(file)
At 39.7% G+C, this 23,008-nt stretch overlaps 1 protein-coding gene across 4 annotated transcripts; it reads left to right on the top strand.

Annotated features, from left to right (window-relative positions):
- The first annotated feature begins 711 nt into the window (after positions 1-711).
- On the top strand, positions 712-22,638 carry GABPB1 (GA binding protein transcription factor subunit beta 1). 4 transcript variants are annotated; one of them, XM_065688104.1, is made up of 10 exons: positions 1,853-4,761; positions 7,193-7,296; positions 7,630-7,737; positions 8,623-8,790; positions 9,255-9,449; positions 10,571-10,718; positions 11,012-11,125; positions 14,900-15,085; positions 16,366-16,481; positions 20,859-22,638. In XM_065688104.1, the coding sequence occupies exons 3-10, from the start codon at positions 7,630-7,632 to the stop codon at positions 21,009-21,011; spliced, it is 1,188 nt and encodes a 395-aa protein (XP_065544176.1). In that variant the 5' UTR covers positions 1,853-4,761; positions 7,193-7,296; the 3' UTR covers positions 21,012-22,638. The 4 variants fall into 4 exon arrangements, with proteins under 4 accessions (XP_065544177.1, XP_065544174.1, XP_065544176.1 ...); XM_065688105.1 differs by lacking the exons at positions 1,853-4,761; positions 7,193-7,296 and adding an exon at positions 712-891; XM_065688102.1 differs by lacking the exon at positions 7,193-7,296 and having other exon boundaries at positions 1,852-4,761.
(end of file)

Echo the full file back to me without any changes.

At 39.7% G+C, this 23,008-nt stretch overlaps 1 protein-coding gene across 4 annotated transcripts; it reads left to right on the top strand.

Annotated features, from left to right (window-relative positions):
- The first annotated feature begins 711 nt into the window (after positions 1-711).
- On the top strand, positions 712-22,638 carry GABPB1 (GA binding protein transcription factor subunit beta 1). 4 transcript variants are annotated; one of them, XM_065688104.1, is made up of 10 exons: positions 1,853-4,761; positions 7,193-7,296; positions 7,630-7,737; positions 8,623-8,790; positions 9,255-9,449; positions 10,571-10,718; positions 11,012-11,125; positions 14,900-15,085; positions 16,366-16,481; positions 20,859-22,638. In XM_065688104.1, the coding sequence occupies exons 3-10, from the start codon at positions 7,630-7,632 to the stop codon at positions 21,009-21,011; spliced, it is 1,188 nt and encodes a 395-aa protein (XP_065544176.1). In that variant the 5' UTR covers positions 1,853-4,761; positions 7,193-7,296; the 3' UTR covers positions 21,012-22,638. The 4 variants fall into 4 exon arrangements, with proteins under 4 accessions (XP_065544177.1, XP_065544174.1, XP_065544176.1 ...); XM_065688105.1 differs by lacking the exons at positions 1,853-4,761; positions 7,193-7,296 and adding an exon at positions 712-891; XM_065688102.1 differs by lacking the exon at positions 7,193-7,296 and having other exon boundaries at positions 1,852-4,761.